Not Just Cheap Wine

This issue doesn’t just impact cheap table wine sales; protesters claim that this is a problem for fine wine consumers as well. When French winemakers are outpriced by Spanish competitors, prices often climb across France, even for high-end producers. This means that you’ll likely pay more for French wine in the future. Producers specializing in grower Champagne, or niche, collectible blends made on small terroirs will likely experience the most market pressure over the next few years unless France changes its farming subsidy requirements. These small-scale vintners can’t afford much more than one year of low sales figures, and they’re not yet popular enough to charge their customers significantly more for the same product.

In addition, there’s conflict over wine quality as a whole. French winemakers pride themselves on strict AOC regulations for high-end wines, and even cheap table wine has to follow certain standards. Spain’s wine regulations differ slightly from France, and critics say that some cheap Spanish wines don’t meet basic French standards at all. Experts also worry that some French winemakers will attempt to cut corners in an effort to make a cheaper wine that competes more easily with Spain. This will result in more bulk, low-quality wine on the market, while high-quality, reasonably-priced French wines could become a rarity.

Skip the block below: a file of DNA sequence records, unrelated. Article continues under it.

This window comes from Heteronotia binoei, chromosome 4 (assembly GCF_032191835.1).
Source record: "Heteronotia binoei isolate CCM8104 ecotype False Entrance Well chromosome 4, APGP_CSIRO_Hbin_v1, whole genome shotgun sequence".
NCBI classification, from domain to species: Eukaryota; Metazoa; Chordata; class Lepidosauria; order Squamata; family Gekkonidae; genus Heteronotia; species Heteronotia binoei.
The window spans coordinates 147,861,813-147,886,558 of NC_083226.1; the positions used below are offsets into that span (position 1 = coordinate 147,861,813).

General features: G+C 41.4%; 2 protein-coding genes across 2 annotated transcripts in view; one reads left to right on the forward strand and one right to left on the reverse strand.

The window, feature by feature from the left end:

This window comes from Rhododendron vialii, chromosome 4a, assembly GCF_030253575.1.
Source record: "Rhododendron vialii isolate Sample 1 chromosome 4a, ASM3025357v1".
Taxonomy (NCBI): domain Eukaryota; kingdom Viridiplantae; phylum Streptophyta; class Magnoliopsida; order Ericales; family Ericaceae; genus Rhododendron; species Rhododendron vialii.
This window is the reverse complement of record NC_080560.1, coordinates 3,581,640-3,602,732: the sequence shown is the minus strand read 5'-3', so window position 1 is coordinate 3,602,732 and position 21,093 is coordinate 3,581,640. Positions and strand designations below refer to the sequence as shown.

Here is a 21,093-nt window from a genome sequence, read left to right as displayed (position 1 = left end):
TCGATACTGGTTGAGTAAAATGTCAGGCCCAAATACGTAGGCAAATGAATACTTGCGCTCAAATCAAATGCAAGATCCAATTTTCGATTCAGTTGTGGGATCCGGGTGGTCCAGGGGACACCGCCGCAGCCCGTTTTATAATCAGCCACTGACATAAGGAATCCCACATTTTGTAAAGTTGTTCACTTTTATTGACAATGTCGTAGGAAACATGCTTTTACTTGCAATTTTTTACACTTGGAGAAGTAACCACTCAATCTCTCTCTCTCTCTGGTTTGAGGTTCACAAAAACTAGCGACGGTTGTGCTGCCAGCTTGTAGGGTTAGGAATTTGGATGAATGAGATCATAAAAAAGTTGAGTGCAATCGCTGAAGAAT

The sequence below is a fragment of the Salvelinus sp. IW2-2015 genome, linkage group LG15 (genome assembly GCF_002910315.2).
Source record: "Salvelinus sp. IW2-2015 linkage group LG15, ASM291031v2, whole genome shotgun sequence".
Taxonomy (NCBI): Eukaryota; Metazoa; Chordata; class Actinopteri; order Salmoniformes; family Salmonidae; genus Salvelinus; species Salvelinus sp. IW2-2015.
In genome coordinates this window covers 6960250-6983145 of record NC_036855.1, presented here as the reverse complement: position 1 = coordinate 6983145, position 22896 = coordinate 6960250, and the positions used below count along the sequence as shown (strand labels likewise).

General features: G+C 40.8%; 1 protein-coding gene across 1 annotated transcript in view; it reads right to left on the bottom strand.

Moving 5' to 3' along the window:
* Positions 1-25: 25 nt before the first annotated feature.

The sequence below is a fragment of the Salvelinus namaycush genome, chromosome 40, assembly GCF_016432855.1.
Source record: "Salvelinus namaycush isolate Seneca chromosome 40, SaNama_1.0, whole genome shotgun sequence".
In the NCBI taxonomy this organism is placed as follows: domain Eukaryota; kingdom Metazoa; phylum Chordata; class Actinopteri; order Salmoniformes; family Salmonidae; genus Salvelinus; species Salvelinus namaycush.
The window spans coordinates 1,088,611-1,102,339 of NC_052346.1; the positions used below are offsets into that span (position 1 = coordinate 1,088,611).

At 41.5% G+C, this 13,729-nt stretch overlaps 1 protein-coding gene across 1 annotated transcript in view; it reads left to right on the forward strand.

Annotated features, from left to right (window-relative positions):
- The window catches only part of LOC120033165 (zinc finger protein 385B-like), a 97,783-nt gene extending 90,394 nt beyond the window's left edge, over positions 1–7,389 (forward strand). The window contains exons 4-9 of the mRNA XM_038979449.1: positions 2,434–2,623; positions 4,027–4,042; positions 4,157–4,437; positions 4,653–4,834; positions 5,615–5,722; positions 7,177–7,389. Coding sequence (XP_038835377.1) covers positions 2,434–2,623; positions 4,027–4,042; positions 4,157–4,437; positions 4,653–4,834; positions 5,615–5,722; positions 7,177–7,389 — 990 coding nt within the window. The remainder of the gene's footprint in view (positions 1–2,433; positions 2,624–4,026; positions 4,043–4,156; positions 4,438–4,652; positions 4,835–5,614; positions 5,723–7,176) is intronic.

How This Impacts Your Collection  

Although cheap wines will be impacted the most by the drama in France and Spain, we could see changes in some popular old world wines that are worth collecting as well. Larger, mainstream wineries can often power through a short slump in sales, and they have the benefit of a loyal customer base who are willing to pay more for top quality wine. In other words, DRC likely won’t be impacted, but lesser-known estates like Champagne’s Guy Charlemagne could face more challenges. One of my favorite things to do when I visit France is to walk through the wine shops and find cult wine producers for much less than the price of a more pedigreed bottle made in the same terroir. It may become more difficult to discover these kinds of wines if small-scale French winemakers are driven out of the market by less expensive foreign imports.